Maryland Crew Lands Most Valuable Prize Fish In History
3:12 PM EDT on August 21, 2022
For anybody who’s caught the angling bug, hooking a fish can make you feel like a million bucks. Sometimes more than a million.
Ask the crew of the Billfisher, the boat that last week landed the fish that won first place in the 2022 White Marlin Open in Ocean City, Md. The 77.5 pound white marlin, caught on the last day of the annual five-day event, brought in prize money totaling more than $4.5 million, making it the most valuable tournament fish of all time.
Danny Gough, an angler on the winning boat, tells Defector that by the time he and the Billfisher got back to shore with its white marlin, he was too nervous to walk up on the dock for the weigh-in. So he let his mates bring the fish up to the scales while he stayed onboard. For the unfamiliar, fishing tournament weigh-ins are bizarrely boisterous and intense proceedings, with an atmosphere not too far from that of a prize fight. Gough sweated things out while trying to discern what’s going on from afar by listening to the public address announcer and interpreting the crowd’s reaction.
“I heard everybody screaming and cheering from what they could see on the scales,” Gough tells Defector, “and after seven seconds or so the announcer said, ‘Seventy-seven-point-five pounds!’ And I knew it was a $4 million fish.”
Actually, when all the accounting was done, a $4.536 million fish.
Gough grew up outside Washington, D.C., and says he got into saltwater fishing as a kid through high school friends. Their summer hangout was Ocean City, which turned out to be a revered epicenter of billfishing, a deep sea endeavor where large predatory fish like marlins and swordfish become the prey. And Gough quickly learned that the most moneyed fishing tournaments anywhere were held right offshore while he vacationed. So soon enough he was partaking in the local culture and trying to catch big fish for big money. He’s been coming to the White Marlin Open for 33 years, and says in the last decade he’s cut back on his mortgage banking career to join his crew at tournaments all around the globe.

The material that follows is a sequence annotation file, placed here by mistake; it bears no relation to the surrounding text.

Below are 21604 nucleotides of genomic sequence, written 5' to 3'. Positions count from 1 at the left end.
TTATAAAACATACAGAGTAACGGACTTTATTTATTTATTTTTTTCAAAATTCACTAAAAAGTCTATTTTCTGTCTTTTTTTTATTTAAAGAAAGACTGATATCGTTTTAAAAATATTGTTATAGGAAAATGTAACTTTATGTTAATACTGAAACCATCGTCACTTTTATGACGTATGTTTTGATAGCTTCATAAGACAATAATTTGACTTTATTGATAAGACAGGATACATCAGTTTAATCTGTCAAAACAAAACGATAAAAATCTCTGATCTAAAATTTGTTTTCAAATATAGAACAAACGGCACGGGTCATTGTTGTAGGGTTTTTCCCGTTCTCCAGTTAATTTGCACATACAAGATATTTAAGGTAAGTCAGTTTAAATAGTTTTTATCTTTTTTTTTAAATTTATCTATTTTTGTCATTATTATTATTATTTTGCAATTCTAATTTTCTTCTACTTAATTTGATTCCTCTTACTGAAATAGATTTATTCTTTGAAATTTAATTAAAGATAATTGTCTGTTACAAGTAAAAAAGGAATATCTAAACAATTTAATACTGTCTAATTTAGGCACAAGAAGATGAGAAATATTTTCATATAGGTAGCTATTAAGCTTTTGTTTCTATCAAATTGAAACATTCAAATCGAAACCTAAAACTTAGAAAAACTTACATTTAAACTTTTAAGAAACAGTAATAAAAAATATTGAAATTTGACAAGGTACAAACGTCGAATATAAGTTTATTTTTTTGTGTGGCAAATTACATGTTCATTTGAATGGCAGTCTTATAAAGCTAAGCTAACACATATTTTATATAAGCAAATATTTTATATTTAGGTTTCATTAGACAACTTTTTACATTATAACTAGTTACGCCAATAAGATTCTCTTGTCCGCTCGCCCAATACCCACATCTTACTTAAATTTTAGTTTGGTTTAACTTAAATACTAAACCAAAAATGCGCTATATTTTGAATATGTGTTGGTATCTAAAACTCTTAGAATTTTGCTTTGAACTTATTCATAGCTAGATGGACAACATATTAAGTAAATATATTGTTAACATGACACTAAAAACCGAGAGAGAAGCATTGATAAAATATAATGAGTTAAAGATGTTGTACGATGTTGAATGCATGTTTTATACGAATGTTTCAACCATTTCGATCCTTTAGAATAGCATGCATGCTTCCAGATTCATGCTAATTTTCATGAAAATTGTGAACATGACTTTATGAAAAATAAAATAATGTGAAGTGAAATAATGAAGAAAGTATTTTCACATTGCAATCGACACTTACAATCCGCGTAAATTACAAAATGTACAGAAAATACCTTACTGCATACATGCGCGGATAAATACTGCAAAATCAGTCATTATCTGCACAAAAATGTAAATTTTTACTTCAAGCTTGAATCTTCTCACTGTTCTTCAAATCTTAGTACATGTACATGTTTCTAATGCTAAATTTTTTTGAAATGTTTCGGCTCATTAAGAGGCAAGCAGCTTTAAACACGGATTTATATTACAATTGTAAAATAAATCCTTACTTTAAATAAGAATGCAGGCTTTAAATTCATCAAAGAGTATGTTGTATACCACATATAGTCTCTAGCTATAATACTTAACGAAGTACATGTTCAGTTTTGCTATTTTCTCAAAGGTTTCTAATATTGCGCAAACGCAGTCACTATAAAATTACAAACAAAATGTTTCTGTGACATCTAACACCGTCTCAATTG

Fishermen notoriously clam up whenever asked about their favorite fishing holes and best bait. But the Billfisher crew spilled details without hesitance after their big win. They hooked the big fish near the Baltimore Canyon, a trench 28 miles wide and five miles long located 1500 fathoms deep about 70 miles off the coast of Maryland. Gough says they used dead ballyhoo (a fish that resembles a baby marlin) as bait and trolled between six and seven knots to get the big fish intrigued.
As the staggering dollar amount hints, the allure of competitive angling is often more than mere recreation or the bond it can create between man and the sea. Tournament fishing is essentially a gambling exercise. The money in the massive purses at top events like the White Marlin Open comes directly from the entry fees paid by competitors. The entrants are betting on themselves.